Understanding and Treating Canine Aggression

Grumpy little dog in a colorful backgroundOne of the worst scenarios for dog owners is knowing their cherished pet is prone to biting or other forms of aggression. Canine aggression is cause for concern and can result in one of the thousands of dog bite incidents that occur each year. Untreated, canine aggression can pose serious risks to the dogs themselves and other animals and people.

Pets living with behavioral problems typically suffer from fear, anxiety, and issues stemming from early development (e.g., lack of training and socialization). To effectively treat canine aggression, it’s imperative to understand the root causes.

Triggers and Underlying Problems

Aggression comes in many forms, including snapping, biting, chronic barking, resource guarding, and physical attacks. Some dogs target only other dogs or animals, while others may fear children or strangers.

Understanding your dog’s triggers and background provide insight about how to avoid dangerous encounters and how to redirect his or her behavior. Common reasons for aggression include:

  • Lack of socialization and obedience training
  • History of being abused or neglected
  • Territorial aggression
  • Protective aggression, such as a mother with her puppies
  • Aggression as a response to pain or fear
  • Social aggression (e.g., establishing order in a pack or vying for female attention)
  • Predatory aggression, such as chasing cats or smaller animals

When you know your dog’s triggers, you’re better prepared to avoid problematic situations while receiving professional help as well.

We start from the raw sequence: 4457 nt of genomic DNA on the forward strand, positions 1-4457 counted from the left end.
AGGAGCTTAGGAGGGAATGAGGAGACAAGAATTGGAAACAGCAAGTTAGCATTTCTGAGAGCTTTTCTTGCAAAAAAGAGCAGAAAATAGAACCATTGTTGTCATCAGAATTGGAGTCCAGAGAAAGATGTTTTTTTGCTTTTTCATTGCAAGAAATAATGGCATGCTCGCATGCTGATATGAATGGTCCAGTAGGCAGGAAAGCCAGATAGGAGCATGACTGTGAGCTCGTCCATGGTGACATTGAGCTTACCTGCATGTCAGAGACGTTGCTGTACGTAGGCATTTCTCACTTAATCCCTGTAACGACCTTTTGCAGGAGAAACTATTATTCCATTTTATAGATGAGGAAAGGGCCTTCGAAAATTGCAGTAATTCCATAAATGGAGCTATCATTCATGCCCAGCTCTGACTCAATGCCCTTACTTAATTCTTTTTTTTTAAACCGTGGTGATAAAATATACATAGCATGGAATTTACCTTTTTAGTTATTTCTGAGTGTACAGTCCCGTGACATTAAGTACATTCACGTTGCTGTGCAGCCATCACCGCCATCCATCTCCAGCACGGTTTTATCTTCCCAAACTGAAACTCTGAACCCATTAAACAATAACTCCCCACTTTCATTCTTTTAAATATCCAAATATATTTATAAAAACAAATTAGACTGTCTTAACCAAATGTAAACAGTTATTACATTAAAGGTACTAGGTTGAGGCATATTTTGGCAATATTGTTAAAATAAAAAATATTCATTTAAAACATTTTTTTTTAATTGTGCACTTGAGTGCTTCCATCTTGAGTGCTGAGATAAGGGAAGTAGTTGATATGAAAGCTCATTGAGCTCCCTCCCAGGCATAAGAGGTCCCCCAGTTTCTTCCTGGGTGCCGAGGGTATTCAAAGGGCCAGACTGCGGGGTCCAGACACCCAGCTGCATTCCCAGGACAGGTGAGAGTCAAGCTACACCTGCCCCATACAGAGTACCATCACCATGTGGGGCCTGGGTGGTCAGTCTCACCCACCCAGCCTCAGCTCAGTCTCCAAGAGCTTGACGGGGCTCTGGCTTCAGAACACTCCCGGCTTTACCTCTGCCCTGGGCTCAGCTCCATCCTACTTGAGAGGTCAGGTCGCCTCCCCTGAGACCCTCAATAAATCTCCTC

Contact Your Veterinarian

If your pet has displayed aggressive tendencies (even if it didn’t result in an injury or emergency), do not wait for things to escalate before seeking help.

At Beverly Hills Veterinary Associates, we can work with you to rule out any health issues that may be causing canine aggression. We can also help you develop a behavioral plan that includes training, counseling, and medications (if necessary). Please contact us for a behavioral consultation or to learn more.

Ways to Discourage Canine Aggression

Once your pet has been assessed for any medical issues and a behavioral plan is in place, consider any preventive measures you can take at home or in public. To discourage negative behaviors, try some of the following tips:

  • Minimize exposure to triggers until your pet has shown improvement (through professional training).
  • If you must take your pet out in public, consider using a cage-type muzzle.
  • Spay or neuter your pet.
  • Provide a safe place in your home for your dog, especially when there are underlying fears or phobias.
  • Provide plenty of opportunities for exercise and playtime at home to avoid boredom or frustration.
  • Stay vigilant with your pet when supervising playtime at home or in the yard.
  • If your pet’s aggression is prompted by food, treats, or toys, keep these items out of sight when around other people and pets.

Canine aggression can be discouraging and even frightening. However, following the advice and treatment plan of your veterinarian and/or a professional trainer can do wonders. With time and patience, many forms of aggression can be assuaged, making life happier and safer for everyone.